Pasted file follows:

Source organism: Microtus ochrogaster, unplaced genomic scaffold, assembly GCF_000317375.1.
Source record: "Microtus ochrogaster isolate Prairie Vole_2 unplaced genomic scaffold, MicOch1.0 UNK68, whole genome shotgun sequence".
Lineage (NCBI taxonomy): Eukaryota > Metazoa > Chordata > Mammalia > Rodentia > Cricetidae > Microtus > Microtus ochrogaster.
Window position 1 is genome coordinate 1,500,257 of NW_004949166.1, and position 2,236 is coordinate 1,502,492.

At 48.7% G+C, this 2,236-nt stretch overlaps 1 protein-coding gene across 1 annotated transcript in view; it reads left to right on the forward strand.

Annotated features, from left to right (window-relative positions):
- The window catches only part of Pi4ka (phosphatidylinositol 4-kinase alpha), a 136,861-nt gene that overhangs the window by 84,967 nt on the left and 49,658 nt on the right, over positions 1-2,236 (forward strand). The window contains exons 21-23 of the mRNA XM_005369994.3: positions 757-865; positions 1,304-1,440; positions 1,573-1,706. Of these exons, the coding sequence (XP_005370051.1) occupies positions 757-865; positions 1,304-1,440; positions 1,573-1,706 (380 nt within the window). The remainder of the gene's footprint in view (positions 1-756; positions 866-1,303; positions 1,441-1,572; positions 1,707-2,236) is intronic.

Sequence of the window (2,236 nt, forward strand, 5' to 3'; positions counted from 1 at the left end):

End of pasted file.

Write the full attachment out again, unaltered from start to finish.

Source organism: Microtus ochrogaster, unplaced genomic scaffold, assembly GCF_000317375.1.
Source record: "Microtus ochrogaster isolate Prairie Vole_2 unplaced genomic scaffold, MicOch1.0 UNK68, whole genome shotgun sequence".
Lineage (NCBI taxonomy): Eukaryota > Metazoa > Chordata > Mammalia > Rodentia > Cricetidae > Microtus > Microtus ochrogaster.
Window position 1 is genome coordinate 1,500,257 of NW_004949166.1, and position 2,236 is coordinate 1,502,492.

At 48.7% G+C, this 2,236-nt stretch overlaps 1 protein-coding gene across 1 annotated transcript in view; it reads left to right on the forward strand.

Annotated features, from left to right (window-relative positions):
- The window catches only part of Pi4ka (phosphatidylinositol 4-kinase alpha), a 136,861-nt gene that overhangs the window by 84,967 nt on the left and 49,658 nt on the right, over positions 1-2,236 (forward strand). The window contains exons 21-23 of the mRNA XM_005369994.3: positions 757-865; positions 1,304-1,440; positions 1,573-1,706. Of these exons, the coding sequence (XP_005370051.1) occupies positions 757-865; positions 1,304-1,440; positions 1,573-1,706 (380 nt within the window). The remainder of the gene's footprint in view (positions 1-756; positions 866-1,303; positions 1,441-1,572; positions 1,707-2,236) is intronic.

Sequence of the window (2,236 nt, forward strand, 5' to 3'; positions counted from 1 at the left end):